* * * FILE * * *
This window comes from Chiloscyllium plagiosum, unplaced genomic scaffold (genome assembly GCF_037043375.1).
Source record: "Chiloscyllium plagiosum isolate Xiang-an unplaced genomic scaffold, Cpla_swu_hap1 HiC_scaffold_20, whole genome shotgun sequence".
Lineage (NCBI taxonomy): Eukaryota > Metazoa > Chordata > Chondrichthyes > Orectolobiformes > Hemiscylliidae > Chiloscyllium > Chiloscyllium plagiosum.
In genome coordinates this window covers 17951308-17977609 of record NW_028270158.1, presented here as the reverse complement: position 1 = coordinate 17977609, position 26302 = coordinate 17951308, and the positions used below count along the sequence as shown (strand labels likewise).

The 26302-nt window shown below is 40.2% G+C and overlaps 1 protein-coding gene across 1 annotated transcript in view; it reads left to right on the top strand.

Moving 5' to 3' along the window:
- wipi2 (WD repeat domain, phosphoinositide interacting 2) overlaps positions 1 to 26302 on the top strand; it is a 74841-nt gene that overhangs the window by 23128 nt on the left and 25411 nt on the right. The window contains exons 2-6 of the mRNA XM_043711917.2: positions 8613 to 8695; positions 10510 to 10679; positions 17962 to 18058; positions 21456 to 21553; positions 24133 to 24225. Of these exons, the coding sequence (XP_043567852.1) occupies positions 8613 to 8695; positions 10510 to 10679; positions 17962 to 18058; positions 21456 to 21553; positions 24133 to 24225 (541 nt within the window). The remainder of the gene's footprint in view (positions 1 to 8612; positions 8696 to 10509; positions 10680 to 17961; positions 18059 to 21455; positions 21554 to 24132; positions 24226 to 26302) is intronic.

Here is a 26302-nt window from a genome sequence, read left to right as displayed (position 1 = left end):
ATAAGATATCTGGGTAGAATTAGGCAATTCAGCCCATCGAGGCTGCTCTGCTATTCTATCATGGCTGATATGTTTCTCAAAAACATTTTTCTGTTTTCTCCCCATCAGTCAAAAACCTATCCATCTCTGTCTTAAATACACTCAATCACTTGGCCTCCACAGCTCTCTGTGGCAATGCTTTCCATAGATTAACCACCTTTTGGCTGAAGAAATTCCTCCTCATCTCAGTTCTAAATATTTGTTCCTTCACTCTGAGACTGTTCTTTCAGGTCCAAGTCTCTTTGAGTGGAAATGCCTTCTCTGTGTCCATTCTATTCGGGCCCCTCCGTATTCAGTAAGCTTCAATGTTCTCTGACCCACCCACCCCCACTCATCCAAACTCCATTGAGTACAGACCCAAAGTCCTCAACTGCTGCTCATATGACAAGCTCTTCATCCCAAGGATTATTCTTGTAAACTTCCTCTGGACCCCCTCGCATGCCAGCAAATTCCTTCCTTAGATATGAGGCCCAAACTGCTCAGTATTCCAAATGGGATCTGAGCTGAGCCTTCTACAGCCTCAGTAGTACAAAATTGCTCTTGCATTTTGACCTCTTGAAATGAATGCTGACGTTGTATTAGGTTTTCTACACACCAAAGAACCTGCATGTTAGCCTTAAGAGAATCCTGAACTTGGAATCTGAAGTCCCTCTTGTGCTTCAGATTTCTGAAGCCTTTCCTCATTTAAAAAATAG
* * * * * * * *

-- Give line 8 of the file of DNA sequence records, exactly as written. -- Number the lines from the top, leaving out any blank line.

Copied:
Here is a 26302-nt window from a genome sequence, read left to right as displayed (position 1 = left end):